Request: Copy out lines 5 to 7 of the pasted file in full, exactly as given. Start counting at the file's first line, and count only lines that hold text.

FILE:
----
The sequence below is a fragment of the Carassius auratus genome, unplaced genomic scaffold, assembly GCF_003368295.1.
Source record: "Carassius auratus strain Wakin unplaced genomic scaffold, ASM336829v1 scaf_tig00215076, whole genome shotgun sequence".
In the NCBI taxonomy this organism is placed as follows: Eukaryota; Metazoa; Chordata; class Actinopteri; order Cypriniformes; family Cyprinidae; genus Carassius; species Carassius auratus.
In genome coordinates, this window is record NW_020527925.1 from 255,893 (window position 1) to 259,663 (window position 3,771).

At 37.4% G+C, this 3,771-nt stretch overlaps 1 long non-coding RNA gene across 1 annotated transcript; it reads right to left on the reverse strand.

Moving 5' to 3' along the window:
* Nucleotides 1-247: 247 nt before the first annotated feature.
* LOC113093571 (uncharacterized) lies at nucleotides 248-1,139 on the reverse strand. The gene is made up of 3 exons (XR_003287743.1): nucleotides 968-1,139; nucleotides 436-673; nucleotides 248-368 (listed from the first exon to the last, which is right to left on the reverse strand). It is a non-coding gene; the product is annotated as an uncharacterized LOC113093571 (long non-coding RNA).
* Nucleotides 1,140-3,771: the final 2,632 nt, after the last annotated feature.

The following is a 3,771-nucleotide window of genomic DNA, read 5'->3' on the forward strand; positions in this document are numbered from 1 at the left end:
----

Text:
At 37.4% G+C, this 3,771-nt stretch overlaps 1 long non-coding RNA gene across 1 annotated transcript; it reads right to left on the reverse strand.

Moving 5' to 3' along the window:
* Nucleotides 1-247: 247 nt before the first annotated feature.